At Schultz Financial Group (SFG), we view wealth differently through our Four Capital approach. Our team works with you to build your wealth across Four Capitals – Financial Matters, Physical Well-being, Intellectual Engagement, and Psychological Space. This article focuses on education funding options.
For most parents, saving for children’s college education is a major financial commitment. A savings program is a good start, but merely accumulating funds is usually not enough. The type of assets in the education accounts, and whether the parent or the child owns them, can significantly impact the family’s eligibility for financial aid.
Several tax benefits are available to help families pay for college. Some, like the various education tax credits, the exclusion of interest income from qualified U.S. Savings Bonds, and the deduction for interest expense on qualified educational loans, are phased out as income increases. However, if the benefit is phased out for the parent, the student often can pay a portion of the educational expenses to take advantage of some of these benefits, provided the student has a tax liability.
Qualified Tuition Programs
Qualified tuition programs (QTPs), or 529 Plans, have become increasingly popular, and the tax benefits are valuable. These programs enable a person to prepay tuition costs for a beneficiary or contribute to an education savings account established to pay for a beneficiary’s elementary, secondary and higher education expenses, certain apprenticeship programs, and even up to $10,000 of student loan debt.
Education Savings Accounts
Education Savings Accounts (ESAs) are another savings vehicle to consider. Up to $2,000 per year can be contributed to each beneficiary’s ESA. If the ESA distributions are used to pay for certain educational expenses, they are tax-free. Thus, starting an ESA when a child is very young allows several years of tax-free growth. The ability to contribute to an ESA is also phased out as income rises, but it is possible to avoid this limitation by transferring funds to a child who can fund his or her own ESA.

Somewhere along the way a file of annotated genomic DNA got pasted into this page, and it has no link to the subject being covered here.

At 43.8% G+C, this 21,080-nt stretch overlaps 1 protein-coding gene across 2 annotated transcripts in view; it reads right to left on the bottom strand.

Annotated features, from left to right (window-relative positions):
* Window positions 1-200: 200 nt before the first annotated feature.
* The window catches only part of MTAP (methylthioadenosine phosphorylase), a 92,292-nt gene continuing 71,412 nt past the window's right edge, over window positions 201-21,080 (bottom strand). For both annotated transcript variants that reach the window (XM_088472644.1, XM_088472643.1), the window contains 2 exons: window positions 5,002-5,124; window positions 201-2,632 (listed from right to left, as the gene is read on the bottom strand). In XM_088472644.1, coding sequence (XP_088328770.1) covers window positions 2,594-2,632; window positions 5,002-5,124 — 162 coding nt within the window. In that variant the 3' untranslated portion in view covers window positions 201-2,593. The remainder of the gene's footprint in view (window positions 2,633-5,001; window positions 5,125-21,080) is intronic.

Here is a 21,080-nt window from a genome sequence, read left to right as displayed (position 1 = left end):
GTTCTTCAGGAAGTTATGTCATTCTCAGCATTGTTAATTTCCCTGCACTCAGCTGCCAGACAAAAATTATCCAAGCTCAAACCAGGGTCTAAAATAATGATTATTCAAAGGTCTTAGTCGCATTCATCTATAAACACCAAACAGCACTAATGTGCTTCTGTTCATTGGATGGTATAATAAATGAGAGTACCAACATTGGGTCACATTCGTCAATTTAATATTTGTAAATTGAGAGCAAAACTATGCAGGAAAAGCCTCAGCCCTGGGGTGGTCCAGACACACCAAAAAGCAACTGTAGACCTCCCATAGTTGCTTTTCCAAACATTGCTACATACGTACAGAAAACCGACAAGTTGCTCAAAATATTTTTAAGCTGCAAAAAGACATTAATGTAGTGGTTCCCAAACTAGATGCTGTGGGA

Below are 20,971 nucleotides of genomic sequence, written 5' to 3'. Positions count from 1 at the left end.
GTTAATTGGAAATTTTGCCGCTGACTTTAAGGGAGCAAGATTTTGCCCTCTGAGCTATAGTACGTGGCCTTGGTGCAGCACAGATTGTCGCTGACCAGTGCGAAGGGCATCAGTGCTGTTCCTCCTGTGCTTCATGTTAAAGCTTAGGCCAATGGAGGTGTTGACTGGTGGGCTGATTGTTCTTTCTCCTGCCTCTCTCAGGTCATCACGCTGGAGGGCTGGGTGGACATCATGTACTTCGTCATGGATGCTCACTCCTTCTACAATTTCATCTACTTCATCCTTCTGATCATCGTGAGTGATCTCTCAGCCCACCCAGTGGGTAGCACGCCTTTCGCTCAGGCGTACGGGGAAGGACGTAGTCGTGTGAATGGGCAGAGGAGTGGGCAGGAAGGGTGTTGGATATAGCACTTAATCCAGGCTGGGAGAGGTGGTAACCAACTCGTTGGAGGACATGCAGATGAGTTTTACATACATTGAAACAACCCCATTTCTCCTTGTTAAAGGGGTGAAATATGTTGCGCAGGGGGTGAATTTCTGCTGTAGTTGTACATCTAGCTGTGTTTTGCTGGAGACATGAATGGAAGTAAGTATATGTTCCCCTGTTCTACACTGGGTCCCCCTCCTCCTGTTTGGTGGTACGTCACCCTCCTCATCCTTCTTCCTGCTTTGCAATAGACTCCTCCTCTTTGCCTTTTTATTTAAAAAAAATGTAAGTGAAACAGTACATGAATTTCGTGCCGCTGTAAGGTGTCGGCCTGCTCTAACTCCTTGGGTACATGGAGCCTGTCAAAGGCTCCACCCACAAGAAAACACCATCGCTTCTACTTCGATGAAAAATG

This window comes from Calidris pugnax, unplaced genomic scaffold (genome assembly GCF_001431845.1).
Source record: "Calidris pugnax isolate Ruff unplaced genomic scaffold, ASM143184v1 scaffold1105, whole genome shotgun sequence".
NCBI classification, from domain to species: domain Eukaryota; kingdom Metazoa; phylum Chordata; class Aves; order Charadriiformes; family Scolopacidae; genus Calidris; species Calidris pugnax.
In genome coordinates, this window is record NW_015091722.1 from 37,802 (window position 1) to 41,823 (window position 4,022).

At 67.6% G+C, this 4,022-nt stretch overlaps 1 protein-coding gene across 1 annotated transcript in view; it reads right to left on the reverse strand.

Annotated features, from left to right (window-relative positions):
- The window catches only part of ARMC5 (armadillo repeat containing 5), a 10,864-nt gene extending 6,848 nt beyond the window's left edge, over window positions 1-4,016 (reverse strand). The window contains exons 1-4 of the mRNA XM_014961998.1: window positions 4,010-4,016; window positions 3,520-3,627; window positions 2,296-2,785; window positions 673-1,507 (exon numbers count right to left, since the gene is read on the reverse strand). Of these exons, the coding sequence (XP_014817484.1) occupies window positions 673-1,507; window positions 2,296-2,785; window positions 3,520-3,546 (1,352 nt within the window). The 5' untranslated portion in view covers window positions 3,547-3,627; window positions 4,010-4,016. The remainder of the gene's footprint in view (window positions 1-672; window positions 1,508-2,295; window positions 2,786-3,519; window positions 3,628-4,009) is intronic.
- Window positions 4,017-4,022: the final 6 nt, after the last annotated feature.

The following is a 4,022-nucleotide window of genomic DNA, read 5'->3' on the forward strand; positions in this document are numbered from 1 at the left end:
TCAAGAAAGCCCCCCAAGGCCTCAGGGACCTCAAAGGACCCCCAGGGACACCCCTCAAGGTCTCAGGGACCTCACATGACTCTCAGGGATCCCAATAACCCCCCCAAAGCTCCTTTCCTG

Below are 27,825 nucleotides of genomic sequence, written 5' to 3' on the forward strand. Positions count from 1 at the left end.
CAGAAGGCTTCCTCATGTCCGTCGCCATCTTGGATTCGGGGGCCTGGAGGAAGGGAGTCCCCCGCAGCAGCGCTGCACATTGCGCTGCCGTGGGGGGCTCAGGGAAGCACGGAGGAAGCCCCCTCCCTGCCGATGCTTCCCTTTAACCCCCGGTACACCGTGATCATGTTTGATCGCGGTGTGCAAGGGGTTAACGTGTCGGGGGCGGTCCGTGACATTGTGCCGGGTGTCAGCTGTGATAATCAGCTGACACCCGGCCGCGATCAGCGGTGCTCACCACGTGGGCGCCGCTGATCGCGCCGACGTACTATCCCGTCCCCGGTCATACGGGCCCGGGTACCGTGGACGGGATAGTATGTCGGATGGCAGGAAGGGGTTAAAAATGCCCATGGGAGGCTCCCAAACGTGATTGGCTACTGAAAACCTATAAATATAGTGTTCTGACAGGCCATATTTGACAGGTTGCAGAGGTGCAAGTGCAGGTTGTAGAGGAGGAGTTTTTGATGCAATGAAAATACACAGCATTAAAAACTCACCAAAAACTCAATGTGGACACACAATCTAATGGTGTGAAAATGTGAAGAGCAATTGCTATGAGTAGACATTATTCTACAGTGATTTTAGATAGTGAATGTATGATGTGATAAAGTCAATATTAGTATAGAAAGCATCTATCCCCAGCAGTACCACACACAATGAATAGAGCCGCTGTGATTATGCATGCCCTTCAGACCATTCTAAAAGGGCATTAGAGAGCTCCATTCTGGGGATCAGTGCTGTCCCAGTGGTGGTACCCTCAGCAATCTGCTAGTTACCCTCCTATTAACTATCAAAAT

Some families also consider borrowing money to fund college expenses. There are many different sources of borrowing, such as home equity loans, loans from retirement plans, and federal student loans. The tax and economic effects of each type of loan should be evaluated in light of the borrower’s circumstances.
We recommend you consult with your tax and wealth advisors to ascertain which education funding option is most appropriate for your unique situation.
Alyssa Yocom is an Associate Wealth Manager with Schultz Financial Group Inc.
Schultz Financial Group Inc. (SFG) is a wealth management firm located in Reno, NV. Our approach to wealth management is different from many other wealth managers, financial advisors, and financial planners. Our team of fee-only fiduciaries strives to help our clients build their wealth across four capitals: Financial Matters, Physical Well-being, Psychological Space, and Intellectual Engagement. We provide family office and wealth management services to clients located in Nevada, California, and other states. If you’d like more information, please check out our website or reach out to us via our contact page.